how do transcript 172.70.127.37 19:23, 10 March 2023 (UTC)

https://en.wikipedia.org/wiki/Square_degree may be of some help with this one. 162.158.166.124 19:44, 10 March 2023 (UTC)

The comic isn't actually correct. A radian is not equal to the length of a circle's radius; it is equal to the length of the radius, multiplied by 2π, divided by the perimeter, which is why it has no units, while the length does. In other words, radian/2pi=length of radius/length of perimeter. 172.70.46.84 19:51, 10 March 2023 (UTC)

As suggested by the above Wikipedia link, square degrees are in fact often used in astronomical contexts. Also, it's quite standard to say that radian=1; see for example SI derived unit. An angle is the ratio between the arc length and the radius, and we just optionally append "radian" for clarity. So 1 = 57.3 degrees is correct; Randall simply used the wrong argument to obtain it. Aseyhe (talk) 20:57, 10 March 2023 (UTC)

I always understood radian to be the name of the unit, so by definition 1 radian=1. Barmar (talk) 21:17, 10 March 2023 (UTC)
It is a shame that astronomers don't use the proper unit for such things: the steradian. It is literally there for describing the 3D equivalent of angle. Oh well... --172.69.79.137 04:16, 11 March 2023 (UTC)
It is a shame that astronomers don't use the proper for length, preferring ad-hoc units based on the solar system. But if you use a different ad-hoc unit based on the properties of the solar system they throw a hissy fit.172.70.38.150 06:51, 12 March 2023 (UTC)
Indeed, what is the "proper [distance unit?] for length"? Light-year, based on Earth's orbital period. AU, based upon Earth's orbital radius. (Kilo)metre, based (approximately, and quartered) upon Earth's circumpolar circumference. Parsec, based upon Earth's orbital radius and a notionally arbitrary subdivision of angle. (Which can be avoided by mathematically more pure "paradians"???) Planck-lengths, might be not solar-/geo-centric but creates horribly huge numbers even at the human scale. ;) 172.70.86.128 16:07, 12 March 2023 (UTC)
Planck length could work. Large Number problem can be resolved by 10insert number here Planck Lengths, since astronomers already do it, and round _insert number here_!! 1844161 (talk) 15:43, 14 April 2023 (UTC)

Someone fix the vandalism, how do you upload images? --Purah126 (talk) 03:06, 11 March 2023 (UTC)

I'm doing it but that user needs to be blocked.
To revert images, scroll down and click the revert link next to the last good version.
And do not feed the trolls. ~ Megan she/her talk/contribs 03:10, 11 March 2023 (UTC)

On reading this I vividly remembered a maths teacher once asking our class "What's 10% of a straight line?", and the looks of disgust and bewilderment when he said the answer was 18 degrees. 172.70.86.147 08:31, 11 March 2023 (UTC)

I just hope that was Celsius degrees (or Kelvin), rather than Fahrenheit(/Rankine). ;) 172.71.242.190 10:51, 11 March 2023 (UTC)
If you use Kelvin with degrees you have already lost...172.68.51.178 13:29, 11 March 2023 (UTC)

So the volume of the sky is 4/3 π r³ = 7,092,429 cubic degrees

I remember in the quantum mechanics class we figured that if \hbar is defined to be h/2π, then we might as well introduce the notation \pibar as an alternative for 1/2. Captain Nemo (talk) 11:08, 12 March 2023 (UTC)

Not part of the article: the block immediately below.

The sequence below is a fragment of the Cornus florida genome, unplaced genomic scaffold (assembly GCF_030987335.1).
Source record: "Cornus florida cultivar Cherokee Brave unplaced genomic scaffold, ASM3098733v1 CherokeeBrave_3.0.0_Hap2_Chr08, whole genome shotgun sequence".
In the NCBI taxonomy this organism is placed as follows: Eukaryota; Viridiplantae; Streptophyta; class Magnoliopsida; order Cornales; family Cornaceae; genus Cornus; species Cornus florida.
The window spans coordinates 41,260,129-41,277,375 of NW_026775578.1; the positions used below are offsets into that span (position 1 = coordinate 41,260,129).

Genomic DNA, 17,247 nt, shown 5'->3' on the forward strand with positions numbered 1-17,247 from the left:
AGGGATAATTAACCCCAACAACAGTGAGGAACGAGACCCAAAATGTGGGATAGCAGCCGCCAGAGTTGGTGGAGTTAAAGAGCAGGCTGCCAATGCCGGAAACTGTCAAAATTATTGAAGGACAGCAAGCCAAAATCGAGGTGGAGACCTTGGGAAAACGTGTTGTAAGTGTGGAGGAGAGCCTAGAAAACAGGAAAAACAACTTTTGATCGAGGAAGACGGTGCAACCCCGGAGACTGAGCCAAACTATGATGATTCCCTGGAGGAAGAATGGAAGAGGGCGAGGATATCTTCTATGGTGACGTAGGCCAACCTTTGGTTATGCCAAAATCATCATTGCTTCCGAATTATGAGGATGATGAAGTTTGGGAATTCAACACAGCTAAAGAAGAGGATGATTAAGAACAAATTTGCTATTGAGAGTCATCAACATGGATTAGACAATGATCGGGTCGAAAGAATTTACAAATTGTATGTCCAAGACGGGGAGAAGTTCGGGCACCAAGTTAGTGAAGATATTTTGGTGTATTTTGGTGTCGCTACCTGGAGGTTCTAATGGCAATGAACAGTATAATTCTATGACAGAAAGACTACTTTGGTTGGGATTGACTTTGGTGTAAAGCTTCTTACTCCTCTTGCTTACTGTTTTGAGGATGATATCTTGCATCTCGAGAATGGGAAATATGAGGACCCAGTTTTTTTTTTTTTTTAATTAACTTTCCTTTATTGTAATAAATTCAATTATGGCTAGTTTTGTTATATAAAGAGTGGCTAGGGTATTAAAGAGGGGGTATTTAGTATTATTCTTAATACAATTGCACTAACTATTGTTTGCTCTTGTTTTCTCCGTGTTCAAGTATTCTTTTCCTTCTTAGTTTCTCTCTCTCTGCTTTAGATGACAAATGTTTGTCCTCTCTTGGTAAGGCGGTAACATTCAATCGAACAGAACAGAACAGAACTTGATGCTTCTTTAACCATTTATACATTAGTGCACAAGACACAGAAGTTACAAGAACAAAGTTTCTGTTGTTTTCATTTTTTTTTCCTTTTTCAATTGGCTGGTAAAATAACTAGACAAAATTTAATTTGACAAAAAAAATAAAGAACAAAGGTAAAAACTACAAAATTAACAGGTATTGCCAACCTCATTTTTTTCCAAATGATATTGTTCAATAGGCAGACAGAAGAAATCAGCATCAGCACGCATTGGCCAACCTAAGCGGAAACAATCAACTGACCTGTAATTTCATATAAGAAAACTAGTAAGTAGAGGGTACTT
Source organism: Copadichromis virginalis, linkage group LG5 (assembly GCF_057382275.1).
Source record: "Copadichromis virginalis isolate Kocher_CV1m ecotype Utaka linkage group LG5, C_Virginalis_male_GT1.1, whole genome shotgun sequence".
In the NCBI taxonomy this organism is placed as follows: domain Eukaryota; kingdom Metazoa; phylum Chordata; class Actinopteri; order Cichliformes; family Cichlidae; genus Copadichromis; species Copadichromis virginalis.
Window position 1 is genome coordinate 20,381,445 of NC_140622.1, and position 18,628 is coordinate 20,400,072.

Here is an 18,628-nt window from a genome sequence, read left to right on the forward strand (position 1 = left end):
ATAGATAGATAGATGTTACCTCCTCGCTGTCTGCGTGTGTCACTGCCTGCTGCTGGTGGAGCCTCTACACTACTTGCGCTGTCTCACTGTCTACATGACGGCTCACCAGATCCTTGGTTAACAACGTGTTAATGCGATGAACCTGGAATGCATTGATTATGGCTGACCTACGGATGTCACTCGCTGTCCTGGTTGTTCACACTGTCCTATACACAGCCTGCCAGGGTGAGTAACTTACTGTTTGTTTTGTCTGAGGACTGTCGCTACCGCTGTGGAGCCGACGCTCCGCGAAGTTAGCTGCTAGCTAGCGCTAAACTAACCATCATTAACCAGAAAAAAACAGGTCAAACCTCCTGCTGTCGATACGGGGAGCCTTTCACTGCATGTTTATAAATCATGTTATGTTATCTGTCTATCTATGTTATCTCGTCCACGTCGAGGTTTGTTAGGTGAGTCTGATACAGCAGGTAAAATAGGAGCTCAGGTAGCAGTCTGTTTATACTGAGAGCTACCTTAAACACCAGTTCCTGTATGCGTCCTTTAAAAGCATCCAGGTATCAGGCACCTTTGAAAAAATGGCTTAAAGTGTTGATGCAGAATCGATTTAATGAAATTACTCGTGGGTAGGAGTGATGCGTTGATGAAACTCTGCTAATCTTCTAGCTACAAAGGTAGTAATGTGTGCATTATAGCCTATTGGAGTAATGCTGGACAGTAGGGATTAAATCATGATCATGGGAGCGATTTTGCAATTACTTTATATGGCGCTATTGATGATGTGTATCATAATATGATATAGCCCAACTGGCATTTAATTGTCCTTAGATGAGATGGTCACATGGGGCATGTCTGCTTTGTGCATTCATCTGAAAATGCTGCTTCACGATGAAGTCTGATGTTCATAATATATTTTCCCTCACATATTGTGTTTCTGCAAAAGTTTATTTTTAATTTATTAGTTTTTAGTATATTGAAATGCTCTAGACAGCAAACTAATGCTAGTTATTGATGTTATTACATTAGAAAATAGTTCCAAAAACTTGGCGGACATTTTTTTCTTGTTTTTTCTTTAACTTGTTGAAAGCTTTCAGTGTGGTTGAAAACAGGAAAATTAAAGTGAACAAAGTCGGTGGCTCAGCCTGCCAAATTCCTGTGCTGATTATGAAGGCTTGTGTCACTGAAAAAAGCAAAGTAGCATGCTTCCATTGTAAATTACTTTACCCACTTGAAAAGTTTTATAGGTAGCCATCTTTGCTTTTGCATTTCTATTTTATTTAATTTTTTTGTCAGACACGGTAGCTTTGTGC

The logic is fine once you recall the formula s = r x theta. The arc length subtended by an angle is equal to the radius times the angle. On the unit circle, the radius is 1 (no unit). Therefore, the subtended arc length of 1 radian is s = 1 x 1 radian = 1 radian. 172.71.22.117 21:45, 12 March 2023 (UTC)

"...the radius is 1 (no unit)." There's definitely a unit. It's whatever the unit the unit circle is reflecting (even if that's mathematical Unity). And in the case of dimensional analysis, it's a particular dimension that you'd need to account for, and the difference between this radians thing and the degrees thing is only the inclusion of dimensionless pi-based constant of conversion. Doesn't change the understanding of the issue, but I believe that some explanations/comments aren't then conveying it onwards accurately. 172.69.79.184 22:15, 12 March 2023 (UTC)
I mean, I'm sorry, but respectfully, you are wrong. The unit circle is *by definition* a circle of radius 1. There is no unit attached to that. 172.71.82.41 01:55, 13 March 2023 (UTC)
Correction: The unit is that of the radius, by definition. It is one of that unit, whatever that unit may be. You attach whatever unit you want to it, when you want to, but it isn't actually a unitless value when you start comparing it with othe values whose relationship and own unit are known. 172.71.178.207 03:59, 13 March 2023 (UTC)
I'd say the radius of a plain unit circle is unitless, but not dimensionless. It has a length dimension, but we don't necessarily attach a unit to that dimension. Pmc (talk) 18:19, 25 April 2023 (UTC)

There is actually some dispute about whether angles should be measured using units. I can't find it now, but there was an article by someone arguing that the current SI definition of the radian as 1 rad = 1 m / 1 m was flawed. He felt that units of angle should have a dimension, A, and rewrote several formulae slightly to accommodate this. But more often today, the radian is considered dimensionless with a value of exactly 1, making it not actually a "unit" so much as a hint telling how the angle was measured. In this definition, an angle has a measure of x (radians) iff the circular arc it intercepts as a central angle has an arclength of x times the circle's radius. Under this definition, the following become mathematically correct:

° = π/180
Radius of unit circle = 1 = (180/π)(π/180) = (180/π)° = 57.29577...°
(1°)² = π²/32400